Moments ago, an old Friend of Unfair Park sent along this obituary that appeared on Variety's website last night: Guitar great Cornell Dupree died at his Fort Worth home Sunday at the age of 69. For those unfamiliar with the name, you're certainly well-versed in his estimable body of work -- which encompasses some 2,500 pop, soul and R&B cuts, among them King Curtis and the Kingpins' immortal "Memphis Soul Stew," to which Dupree added "four level tablespoons of boilin' Memphis guitar."
Which is but the tip of the tip of the funky iceberg: As Josh Alan Friedman wrote for us in his February 1997 Dupree tell-all, there were other familiar tunes among his discography -- Brook Benton's "Rainy Night In Georgia," Aretha's "Respect," and King Curtis' "Soul Serenade" to name but the most famous. But Dupree, who was one of the nicest and most modest men you'd ever hope to encounter, thought of himself as but a footnote in the rock-and-roll-and history books. Wrote Josh:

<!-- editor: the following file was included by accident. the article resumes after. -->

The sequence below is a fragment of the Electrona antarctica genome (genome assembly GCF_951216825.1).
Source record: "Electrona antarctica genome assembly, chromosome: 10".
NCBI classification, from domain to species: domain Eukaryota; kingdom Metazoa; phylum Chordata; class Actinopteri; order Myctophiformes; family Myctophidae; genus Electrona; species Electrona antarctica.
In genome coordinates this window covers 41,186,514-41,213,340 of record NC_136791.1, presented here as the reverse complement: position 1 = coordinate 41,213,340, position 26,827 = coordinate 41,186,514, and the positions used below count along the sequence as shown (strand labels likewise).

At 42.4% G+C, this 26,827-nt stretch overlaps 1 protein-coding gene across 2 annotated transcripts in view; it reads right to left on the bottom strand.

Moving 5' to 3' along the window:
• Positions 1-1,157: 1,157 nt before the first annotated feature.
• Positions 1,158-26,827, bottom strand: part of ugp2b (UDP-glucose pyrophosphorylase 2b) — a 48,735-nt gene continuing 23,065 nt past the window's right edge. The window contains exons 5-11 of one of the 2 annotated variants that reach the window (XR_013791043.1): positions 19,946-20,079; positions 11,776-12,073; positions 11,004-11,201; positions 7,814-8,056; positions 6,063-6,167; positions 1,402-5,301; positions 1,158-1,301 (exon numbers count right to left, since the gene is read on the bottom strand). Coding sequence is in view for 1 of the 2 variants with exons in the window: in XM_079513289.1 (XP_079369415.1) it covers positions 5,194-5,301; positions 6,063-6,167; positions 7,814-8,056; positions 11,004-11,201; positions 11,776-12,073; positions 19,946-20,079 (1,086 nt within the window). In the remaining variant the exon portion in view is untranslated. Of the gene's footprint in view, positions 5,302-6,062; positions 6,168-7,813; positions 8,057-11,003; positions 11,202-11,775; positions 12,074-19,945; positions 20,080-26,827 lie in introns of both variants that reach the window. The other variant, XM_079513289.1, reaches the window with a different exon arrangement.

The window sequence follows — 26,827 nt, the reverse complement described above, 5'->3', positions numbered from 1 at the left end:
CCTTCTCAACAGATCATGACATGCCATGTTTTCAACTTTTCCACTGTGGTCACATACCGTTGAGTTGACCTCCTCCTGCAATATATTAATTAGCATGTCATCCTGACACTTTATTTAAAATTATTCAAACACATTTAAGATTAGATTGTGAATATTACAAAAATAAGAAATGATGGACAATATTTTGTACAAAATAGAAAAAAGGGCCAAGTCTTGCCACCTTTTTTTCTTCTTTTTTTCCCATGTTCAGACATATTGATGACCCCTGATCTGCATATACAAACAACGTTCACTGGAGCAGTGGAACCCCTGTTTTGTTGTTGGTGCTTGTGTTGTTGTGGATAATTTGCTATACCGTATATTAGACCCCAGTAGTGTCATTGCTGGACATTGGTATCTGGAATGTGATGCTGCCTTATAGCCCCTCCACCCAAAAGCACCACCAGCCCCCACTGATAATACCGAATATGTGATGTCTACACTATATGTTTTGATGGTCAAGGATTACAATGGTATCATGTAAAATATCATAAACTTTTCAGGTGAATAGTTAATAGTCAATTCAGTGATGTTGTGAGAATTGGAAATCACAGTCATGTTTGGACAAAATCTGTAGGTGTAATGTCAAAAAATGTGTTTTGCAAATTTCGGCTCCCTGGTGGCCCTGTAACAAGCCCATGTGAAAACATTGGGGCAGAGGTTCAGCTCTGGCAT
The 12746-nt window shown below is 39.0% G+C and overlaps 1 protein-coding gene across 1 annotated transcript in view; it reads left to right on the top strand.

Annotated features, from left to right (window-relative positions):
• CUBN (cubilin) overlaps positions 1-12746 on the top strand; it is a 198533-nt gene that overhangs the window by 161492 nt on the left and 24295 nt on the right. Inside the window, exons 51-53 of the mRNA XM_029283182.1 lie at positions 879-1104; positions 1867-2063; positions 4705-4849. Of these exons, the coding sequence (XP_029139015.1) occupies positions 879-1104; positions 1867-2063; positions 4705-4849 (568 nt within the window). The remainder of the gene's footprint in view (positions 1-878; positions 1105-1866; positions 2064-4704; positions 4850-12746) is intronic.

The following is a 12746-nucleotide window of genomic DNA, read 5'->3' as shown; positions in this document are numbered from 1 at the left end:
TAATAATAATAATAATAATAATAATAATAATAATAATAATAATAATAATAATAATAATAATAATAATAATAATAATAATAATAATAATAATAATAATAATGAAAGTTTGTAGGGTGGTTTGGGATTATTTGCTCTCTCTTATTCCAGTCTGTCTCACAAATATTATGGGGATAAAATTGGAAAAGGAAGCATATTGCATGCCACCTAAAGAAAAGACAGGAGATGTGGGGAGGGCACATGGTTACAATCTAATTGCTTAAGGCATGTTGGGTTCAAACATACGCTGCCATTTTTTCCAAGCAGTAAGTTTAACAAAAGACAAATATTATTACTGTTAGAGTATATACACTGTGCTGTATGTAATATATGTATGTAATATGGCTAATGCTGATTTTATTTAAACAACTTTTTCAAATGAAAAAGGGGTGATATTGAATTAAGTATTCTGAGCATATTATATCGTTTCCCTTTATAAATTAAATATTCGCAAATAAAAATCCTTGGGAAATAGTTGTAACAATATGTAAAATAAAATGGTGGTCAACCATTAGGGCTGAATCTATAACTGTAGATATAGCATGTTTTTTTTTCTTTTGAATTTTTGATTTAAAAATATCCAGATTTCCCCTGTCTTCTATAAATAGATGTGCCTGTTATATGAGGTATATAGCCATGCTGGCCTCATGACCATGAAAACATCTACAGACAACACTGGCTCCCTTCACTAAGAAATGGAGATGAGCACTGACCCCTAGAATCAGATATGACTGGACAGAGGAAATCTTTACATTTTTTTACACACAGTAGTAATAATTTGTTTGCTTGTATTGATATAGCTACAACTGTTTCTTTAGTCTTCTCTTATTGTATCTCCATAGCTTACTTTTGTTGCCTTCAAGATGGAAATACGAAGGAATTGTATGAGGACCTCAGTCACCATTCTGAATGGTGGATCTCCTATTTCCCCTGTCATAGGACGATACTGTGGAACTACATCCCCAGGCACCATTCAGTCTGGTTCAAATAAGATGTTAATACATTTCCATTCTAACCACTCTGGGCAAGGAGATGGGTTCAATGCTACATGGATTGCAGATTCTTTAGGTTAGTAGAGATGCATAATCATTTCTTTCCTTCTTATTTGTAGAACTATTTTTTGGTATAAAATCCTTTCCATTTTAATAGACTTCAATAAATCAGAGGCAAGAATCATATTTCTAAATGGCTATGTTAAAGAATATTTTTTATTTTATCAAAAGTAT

Dupree seems casual and far removed from his history: Each record was just a matter of doing his day job, punching a clock. His house in North Richland Hills, north of Fort Worth, could be that of any ordinary manufacturer or civil service official. There's nothing to indicate that this is home sweet home for the man whose guitar graces a Yellow Pages of popular song by Aretha Franklin; King Curtis; Sam Cooke; Otis Redding; Ringo; Miles; Joe Cocker; Carly and Paul Simon; B.B., Freddie, and Ben E. King; and Big Mamas Thornton, Streisand, and Midler.
"Not many people read the backs of albums, they don't know who the hell it is," Dupree says with a shrug.
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